Ground rods conductor sizing

hhsting

Senior Member
Attached sketch two scenarios all following the NEC 2014 Article 250.64(D)(1),(2) or (3).

Scenario #2 shows tapped grounding electrode conductor (GEC) label #2 from each service disconnect to ground busbar. From the ground busbar their is common grounding electrode conductor label #2 go to ground rods per NEC 2014 Artocle 250.64(D)(3). Between ground rod their is also conductor #1 connecting the rods as shown in sketch.

Scenario #1 their is GEC labeled #2 from neutral bar in service trough to building steel and from steel their is bonding jumper to ground rods. Between ground rod their is also conductor #1 connecting the rods as shown in sketch.

Following questions:

1. Scenario #2 conductors #2 and #1 common grounding electrode conductor which code section would determine their size? #6 Awg is ok or size per Table 250.66 greater than #6 awg?

2. Scenario #1 conductors #2 and #1 bonding jumper which code section would determine their size? #6 Awg or size per Table 250.66 greater than #6 awg?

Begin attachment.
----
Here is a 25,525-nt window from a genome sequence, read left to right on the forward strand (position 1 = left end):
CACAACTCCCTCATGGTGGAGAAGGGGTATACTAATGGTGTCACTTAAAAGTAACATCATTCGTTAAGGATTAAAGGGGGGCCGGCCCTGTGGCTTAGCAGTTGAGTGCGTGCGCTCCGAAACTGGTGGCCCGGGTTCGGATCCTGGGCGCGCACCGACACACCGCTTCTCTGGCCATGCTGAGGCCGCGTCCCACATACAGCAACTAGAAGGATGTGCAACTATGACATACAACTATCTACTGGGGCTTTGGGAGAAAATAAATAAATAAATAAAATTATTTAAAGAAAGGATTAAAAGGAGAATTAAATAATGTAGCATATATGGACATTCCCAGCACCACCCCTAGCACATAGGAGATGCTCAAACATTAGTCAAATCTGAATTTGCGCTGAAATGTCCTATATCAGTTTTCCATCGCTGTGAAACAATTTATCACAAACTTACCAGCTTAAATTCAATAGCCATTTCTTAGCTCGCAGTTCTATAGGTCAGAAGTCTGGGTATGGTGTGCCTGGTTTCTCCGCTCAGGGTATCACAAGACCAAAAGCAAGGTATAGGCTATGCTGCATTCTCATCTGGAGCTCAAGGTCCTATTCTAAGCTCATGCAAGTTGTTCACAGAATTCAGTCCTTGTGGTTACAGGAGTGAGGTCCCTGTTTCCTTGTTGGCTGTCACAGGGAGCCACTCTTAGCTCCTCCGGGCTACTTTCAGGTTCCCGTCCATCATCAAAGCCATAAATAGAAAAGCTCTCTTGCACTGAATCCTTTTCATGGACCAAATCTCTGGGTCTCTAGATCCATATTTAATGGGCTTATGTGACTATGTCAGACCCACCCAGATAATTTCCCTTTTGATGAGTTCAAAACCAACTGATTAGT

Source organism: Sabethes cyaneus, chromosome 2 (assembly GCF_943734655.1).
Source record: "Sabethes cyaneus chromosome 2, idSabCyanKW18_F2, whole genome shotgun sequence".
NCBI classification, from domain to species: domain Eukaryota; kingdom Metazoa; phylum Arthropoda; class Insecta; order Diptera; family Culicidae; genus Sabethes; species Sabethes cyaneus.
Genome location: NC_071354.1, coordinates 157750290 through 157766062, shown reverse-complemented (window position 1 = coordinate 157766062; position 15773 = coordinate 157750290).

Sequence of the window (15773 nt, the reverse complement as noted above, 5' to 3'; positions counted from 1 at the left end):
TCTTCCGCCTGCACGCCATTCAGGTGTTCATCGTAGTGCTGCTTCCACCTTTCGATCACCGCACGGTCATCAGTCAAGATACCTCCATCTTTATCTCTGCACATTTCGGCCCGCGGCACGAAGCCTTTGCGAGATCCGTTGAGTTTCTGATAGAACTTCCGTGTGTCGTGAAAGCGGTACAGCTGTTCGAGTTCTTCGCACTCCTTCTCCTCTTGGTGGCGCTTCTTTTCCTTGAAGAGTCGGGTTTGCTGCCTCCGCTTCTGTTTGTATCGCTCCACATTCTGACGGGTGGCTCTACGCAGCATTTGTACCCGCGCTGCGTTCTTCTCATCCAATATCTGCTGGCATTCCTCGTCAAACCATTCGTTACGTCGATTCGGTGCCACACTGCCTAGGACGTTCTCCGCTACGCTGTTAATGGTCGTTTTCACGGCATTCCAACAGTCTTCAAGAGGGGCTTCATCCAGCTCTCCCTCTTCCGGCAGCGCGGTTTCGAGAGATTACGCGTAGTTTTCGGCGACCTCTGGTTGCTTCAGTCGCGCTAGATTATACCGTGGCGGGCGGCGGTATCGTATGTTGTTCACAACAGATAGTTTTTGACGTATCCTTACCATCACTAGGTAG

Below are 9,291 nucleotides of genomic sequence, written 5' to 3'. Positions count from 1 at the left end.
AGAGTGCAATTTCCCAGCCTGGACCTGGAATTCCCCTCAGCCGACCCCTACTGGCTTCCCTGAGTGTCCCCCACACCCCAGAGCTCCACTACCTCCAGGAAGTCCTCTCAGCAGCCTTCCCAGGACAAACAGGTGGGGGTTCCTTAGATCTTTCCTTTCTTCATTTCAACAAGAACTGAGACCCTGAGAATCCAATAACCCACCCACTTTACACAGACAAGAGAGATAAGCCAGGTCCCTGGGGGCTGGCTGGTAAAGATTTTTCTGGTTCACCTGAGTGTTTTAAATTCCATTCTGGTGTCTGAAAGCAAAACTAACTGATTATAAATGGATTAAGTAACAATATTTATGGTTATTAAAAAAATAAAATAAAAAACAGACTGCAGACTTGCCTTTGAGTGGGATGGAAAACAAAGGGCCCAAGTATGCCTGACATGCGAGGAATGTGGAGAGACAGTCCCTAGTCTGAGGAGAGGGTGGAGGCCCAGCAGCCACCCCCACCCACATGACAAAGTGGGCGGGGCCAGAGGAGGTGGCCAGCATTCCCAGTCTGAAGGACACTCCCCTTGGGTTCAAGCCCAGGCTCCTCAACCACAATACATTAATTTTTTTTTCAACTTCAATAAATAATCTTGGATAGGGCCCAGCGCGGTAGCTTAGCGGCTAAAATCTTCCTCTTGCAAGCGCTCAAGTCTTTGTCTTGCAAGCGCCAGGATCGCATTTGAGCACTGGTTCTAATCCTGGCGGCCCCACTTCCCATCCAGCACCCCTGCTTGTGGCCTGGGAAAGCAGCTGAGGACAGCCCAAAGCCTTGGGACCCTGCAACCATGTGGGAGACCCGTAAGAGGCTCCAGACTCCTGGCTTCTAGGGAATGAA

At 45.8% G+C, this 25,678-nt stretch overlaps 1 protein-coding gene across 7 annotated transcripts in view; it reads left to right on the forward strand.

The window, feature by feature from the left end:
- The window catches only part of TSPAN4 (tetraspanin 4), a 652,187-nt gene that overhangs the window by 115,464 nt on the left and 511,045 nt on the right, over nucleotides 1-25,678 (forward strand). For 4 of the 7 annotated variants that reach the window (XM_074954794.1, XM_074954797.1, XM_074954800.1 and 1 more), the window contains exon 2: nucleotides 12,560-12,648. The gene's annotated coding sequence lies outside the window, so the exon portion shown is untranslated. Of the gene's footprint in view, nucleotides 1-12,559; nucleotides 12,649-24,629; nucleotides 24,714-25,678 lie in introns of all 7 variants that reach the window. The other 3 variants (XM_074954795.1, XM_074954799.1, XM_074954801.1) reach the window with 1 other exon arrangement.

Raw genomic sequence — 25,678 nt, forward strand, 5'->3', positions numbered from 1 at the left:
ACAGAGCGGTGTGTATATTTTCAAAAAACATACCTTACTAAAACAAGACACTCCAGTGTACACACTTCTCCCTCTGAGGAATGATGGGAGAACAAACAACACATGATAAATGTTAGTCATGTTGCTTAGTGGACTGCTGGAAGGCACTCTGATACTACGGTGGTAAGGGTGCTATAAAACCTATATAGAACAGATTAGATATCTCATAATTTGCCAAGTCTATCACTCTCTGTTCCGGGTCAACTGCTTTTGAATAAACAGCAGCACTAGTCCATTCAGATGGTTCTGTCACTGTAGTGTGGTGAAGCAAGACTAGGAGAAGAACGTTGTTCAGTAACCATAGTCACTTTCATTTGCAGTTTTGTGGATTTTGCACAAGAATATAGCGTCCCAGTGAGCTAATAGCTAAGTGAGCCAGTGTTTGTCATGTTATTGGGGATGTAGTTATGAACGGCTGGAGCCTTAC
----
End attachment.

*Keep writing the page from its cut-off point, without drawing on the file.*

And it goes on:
3. If the ground busbar is in the service trough would that be considered accessible per NEC 2014 Article 250.64(D)(1) or it would not be consider accessible?


Please all reference NEC 2014
 

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tom baker

First Chief Moderator
Staff member
GEC to ground rod or rods not rewuired to be larger than 6 awg.
you quoting table 250.66 incorrectly, its section 250.66, A, B, or C.
Not sure on your trough question, but installing a ground bar in the trough would be difficult to make up connections and bonding of gecs
 

david

Senior Member
Location
Pennsylvania
IMO the service entrance conductors connect directly to the utility and end in your through shown below the service disconnects

In your sketch I’m not seeing a common grounding electrode conductor

Conductor # 1 is a bond to grounding electrode #2

Conductor #2 Is the sole portion of the bond from the allowed busbar in 250.64 (F) (3)
Not 250 .64 (D) (1) (3) { which is a allowed tap method “busbar” to connect a common grounding electrode to “grounding electrode taps” from your ganged service disconnects}

The busbar found in 250.64 (D) (1) (3) and the busbar found in 250.64 (F) (3) serve two different purposes.

To be more correct you would run a common grounding electrode conductor to the busbar allowed in 250.64 (F) (3)

Or an a grounding electrode conductor from the trough below your two service disconnects


Edit: as Tom Mentioned the portion used as the sole connection to ground rods not required larger than #6
 

hhsting

Senior Member
I am having hard time figuring out which part is a GEC that is sole connection to ground rods. In Scenario #1 conductor #1 or #2 and Scenario #2 conductor #1 or #2 are they GEC or common GEC or bonding jumper?
 

kwired

Electron manager
Location
NE Nebraska